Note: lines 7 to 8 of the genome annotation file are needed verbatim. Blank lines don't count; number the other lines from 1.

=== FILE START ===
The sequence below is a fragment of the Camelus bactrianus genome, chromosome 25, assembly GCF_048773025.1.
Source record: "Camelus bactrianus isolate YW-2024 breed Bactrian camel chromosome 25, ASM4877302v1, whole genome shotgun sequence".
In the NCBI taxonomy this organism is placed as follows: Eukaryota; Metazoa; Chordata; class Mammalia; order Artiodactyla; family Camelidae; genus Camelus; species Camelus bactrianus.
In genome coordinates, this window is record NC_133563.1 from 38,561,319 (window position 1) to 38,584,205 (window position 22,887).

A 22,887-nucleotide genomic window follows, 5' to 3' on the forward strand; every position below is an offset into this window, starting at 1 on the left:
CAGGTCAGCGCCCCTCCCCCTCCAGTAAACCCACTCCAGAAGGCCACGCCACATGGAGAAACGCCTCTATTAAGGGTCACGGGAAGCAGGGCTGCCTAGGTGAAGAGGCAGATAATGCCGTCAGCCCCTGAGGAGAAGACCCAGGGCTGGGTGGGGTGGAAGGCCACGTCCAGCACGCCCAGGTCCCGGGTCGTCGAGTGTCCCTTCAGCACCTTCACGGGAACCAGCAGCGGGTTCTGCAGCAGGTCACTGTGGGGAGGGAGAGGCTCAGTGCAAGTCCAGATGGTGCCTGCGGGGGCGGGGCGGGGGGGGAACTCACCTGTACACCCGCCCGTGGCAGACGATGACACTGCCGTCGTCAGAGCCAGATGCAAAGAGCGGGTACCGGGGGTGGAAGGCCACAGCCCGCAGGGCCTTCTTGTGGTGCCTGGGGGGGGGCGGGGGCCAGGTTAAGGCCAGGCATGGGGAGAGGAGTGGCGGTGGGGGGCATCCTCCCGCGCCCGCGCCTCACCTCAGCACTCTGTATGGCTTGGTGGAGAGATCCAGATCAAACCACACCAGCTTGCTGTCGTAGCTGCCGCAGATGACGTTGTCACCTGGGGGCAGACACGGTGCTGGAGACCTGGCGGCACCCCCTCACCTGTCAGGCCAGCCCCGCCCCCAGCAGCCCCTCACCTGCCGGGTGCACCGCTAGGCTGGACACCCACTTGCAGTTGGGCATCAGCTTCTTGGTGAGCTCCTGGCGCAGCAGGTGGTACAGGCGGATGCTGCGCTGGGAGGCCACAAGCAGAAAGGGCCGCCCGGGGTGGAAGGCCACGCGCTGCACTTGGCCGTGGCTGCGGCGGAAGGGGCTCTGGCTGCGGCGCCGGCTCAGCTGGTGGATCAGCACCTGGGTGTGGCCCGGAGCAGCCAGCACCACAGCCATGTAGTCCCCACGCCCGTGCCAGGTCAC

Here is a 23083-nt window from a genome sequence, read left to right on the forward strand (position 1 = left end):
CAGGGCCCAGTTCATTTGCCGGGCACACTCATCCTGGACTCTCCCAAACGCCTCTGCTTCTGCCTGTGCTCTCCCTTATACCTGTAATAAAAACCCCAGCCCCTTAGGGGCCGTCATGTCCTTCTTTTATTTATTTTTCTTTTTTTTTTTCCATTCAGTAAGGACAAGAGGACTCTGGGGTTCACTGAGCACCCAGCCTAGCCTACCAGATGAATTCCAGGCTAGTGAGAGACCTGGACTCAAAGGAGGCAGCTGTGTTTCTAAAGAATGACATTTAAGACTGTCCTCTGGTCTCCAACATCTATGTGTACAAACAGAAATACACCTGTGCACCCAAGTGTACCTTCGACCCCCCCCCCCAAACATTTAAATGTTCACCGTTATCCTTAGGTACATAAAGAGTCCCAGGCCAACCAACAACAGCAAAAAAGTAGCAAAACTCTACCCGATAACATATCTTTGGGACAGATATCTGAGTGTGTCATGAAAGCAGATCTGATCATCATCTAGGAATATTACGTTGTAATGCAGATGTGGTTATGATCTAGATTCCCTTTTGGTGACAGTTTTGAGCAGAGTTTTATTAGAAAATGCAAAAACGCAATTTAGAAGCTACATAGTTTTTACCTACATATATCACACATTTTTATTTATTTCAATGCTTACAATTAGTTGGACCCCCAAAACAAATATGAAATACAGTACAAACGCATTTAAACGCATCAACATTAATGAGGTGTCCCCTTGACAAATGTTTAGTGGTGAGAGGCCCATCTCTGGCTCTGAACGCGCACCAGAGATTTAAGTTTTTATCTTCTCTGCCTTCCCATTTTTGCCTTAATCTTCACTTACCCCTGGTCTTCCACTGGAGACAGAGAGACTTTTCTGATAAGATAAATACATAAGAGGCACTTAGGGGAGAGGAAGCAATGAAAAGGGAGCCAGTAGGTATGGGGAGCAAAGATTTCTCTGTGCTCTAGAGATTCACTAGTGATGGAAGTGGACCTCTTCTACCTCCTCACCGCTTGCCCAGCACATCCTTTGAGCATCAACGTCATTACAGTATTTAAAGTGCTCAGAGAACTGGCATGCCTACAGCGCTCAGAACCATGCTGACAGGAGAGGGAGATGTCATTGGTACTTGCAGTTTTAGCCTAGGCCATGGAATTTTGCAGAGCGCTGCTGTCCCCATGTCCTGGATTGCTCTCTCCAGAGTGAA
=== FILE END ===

Here is a 23083-nt window from a genome sequence, read left to right on the forward strand (position 1 = left end):
CAGGGCCCAGTTCATTTGCCGGGCACACTCATCCTGGACTCTCCCAAACGCCTCTGCTTCTGCCTGTGCTCTCCCTTATACCTGTAATAAAAACCCCAGCCCCTTAGGGGCCGTCATGTCCTTCTTTTATTTATTTTTCTTTTTTTTTTTCCATTCAGTAAGGACAAGAGGACTCTGGGGTTCACTGAGCACCCAGCCTAGCCTACCAGATGAATTCCAGGCTAGTGAGAGACCTGGACTCAAAGGAGGCAGCTGTGTTTCTAAAGAATGACATTTAAGACTGTCCTCTGGTCTCCAACATCTATGTGTACAAACAGAAATACACCTGTGCACCCAAGTGTACCTTCGACCCCCCCCCCCAAACATTTAAATGTTCACCGTTATCCTTAGGTACATAAAGAGTCCCAGGCCAACCAACAACAGCAAAAAAGTAGCAAAACTCTACCCGATAACATATCTTTGGGACAGATATCTGAGTGTGTCATGAAAGCAGATCTGATCATCATCTAGGAATATTACGTTGTAATGCAGATGTGGTTATGATCTAGATTCCCTTTTGGTGACAGTTTTGAGCAGAGTTTTATTAGAAAATGCAAAAACGCAATTTAGAAGCTACATAGTTTTTACCTACATATATCACACATTTTTATTTATTTCAATGCTTACAATTAGTTGGACCCCCAAAACAAATATGAAATACAGTACAAACGCATTTAAACGCATCAACATTAATGAGGTGTCCCCTTGACAAATGTTTAGTGGTGAGAGGCCCATCTCTGGCTCTGAACGCGCACCAGAGATTTAAGTTTTTATCTTCTCTGCCTTCCCATTTTTGCCTTAATCTTCACTTACCCCTGGTCTTCCACTGGAGACAGAGAGACTTTTCTGATAAGATAAATACATAAGAGGCACTTAGGGGAGAGGAAGCAATGAAAAGGGAGCCAGTAGGTATGGGGAGCAAAGATTTCTCTGTGCTCTAGAGATTCACTAGTGATGGAAGTGGACCTCTTCTACCTCCTCACCGCTTGCCCAGCACATCCTTTGAGCATCAACGTCATTACAGTATTTAAAGTGCTCAGAGAACTGGCATGCCTACAGCGCTCAGAACCATGCTGACAGGAGAGGGAGATGTCATTGGTACTTGCAGTTTTAGCCTAGGCCATGGAATTTTGCAGAGCGCTGCTGTCCCCATGTCCTGGATTGCTCTCTCCAGAGTGAA